Thursday, October 28, 2010

Groupons, 1/2 Price Coupons, Are Not for Everyone

If you need a sale to get customers then:

  1. Your regular prices are too high
  2. You're lazy and uncreative
  3. You are a new business
  4. You are a shyster
  5. You have problems retaining customers and building a loyal following

I know, it sounds pretty harsh.

Maybe 1 of the above is true. Like #3.

The "New Economy" has consumers demanding value for their money, not the cheapest price.

My group of radio stations is going to be launching a 1/2 price gift certificate program next month. We have studied others, looked for problems, found solutions and are confident that the version we kick off will have a better than average chance of success for the businesses we allow to participate.

Check out this report from Mediapost:

Expectations Important For Coupon Campaigns

Social couponing, in which online coupon offers go active once a minimum number of registered users sign on to them, has become a hot new promotional platform, at least for Groupon and Living Social. But new research finds that about a third of the merchants extending those discounts may find them a very mixed blessing.

According to study of 150 businesses by Rice University's Jones School of Business, of a coupon promotion by Groupon, those coupon campaigns were unprofitable for 32% of the businesses that ran them. And more than 40% of the response group said they would not run another social coupon promotion again.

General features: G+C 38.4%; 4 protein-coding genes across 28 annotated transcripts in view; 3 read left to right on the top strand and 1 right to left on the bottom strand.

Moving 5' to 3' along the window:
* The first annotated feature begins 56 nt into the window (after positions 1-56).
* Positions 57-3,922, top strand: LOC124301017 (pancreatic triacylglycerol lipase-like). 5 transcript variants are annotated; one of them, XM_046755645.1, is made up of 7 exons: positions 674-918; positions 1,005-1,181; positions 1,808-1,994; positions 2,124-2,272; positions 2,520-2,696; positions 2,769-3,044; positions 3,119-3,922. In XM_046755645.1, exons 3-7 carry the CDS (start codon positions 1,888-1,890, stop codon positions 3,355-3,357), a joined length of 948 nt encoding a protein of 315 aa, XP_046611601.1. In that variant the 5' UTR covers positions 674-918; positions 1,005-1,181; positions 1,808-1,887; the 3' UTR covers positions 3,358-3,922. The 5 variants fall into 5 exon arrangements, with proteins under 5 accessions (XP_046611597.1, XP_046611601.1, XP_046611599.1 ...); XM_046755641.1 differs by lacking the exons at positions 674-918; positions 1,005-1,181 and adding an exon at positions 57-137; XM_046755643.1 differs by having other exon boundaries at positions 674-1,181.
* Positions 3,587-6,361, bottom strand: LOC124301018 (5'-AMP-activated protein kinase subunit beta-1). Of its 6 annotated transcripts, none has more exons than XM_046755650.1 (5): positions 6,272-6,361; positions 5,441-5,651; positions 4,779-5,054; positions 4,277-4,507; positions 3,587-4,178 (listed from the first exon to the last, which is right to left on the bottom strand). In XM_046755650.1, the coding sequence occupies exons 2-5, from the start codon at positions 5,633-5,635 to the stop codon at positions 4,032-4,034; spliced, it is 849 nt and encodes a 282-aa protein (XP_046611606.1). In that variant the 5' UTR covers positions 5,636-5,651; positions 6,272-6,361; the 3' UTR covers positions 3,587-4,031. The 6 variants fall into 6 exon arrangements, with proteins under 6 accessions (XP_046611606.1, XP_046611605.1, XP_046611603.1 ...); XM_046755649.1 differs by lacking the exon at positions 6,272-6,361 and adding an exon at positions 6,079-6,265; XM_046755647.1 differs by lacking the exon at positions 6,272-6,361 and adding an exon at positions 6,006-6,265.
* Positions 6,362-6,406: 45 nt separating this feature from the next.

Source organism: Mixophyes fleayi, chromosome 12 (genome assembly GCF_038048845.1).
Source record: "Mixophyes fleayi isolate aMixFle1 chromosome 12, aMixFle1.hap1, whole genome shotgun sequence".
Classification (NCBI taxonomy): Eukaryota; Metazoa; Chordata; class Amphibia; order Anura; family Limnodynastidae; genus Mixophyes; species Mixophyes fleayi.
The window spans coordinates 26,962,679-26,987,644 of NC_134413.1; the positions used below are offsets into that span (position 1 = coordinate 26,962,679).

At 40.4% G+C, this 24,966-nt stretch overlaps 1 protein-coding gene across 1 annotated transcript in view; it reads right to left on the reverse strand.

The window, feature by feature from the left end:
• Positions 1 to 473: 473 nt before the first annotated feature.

According to Jones School associate professor Utpal Dholakia, the author of the research, the profitability of a coupon promotion can be measured by two main criteria: whether customers redeeming the coupons spent more than the coupon amount, and what percentage of those customers came back again to shop without a coupon offer.

Those survey respondents who said the campaigns had not been profitable for them reported that only about 25% of redeemers spent more than the face value of the coupon. They also said that about 13% of those coupon holders came back a second time to shop at full price.

The 66% who reported these promotions as profitable said that 50% of redeemers spent more than the value of the coupon, and 31% returned to become customers again at undiscounted prices. But even some of those businesses who reported successful promotions said they would not be likely to run another campaign on the platform, because the offers did not draw the right customers.

Dholakia found that marketers who set a ceiling on the number of coupons offered through the platform tended to see more demand. However, only 11% of the businesses studied in the survey imposed such coupon caps, and those that did set them relatively high at an average of 2,190 offers.

Foodservice businesses sold significantly more coupons than other types, the survey found:

· Restaurants made up the largest single business category in the response pool (32.7%)

· Educational services (14%)

· Salons and spas (12.7%)

· Tourism (8%)

Dholakia writes in the study that "... there is disillusionment with the extreme price-sensitive nature and transactional orientation of these consumers... they are not the relational customers that they had hoped for or the ones... necessary for their businesses' long-term success... "

The report concludes that coupon promotions can draw large customer surges into a business, but many of these will be either new users or price-conscious shoppers, unaware of the need to tip service employees or to tip based on the undiscounted price. Businesses need to consider that these consumers are bargain hunters. By nature they are frugal.

For additional information about the report, please visit Promo Magazine here.

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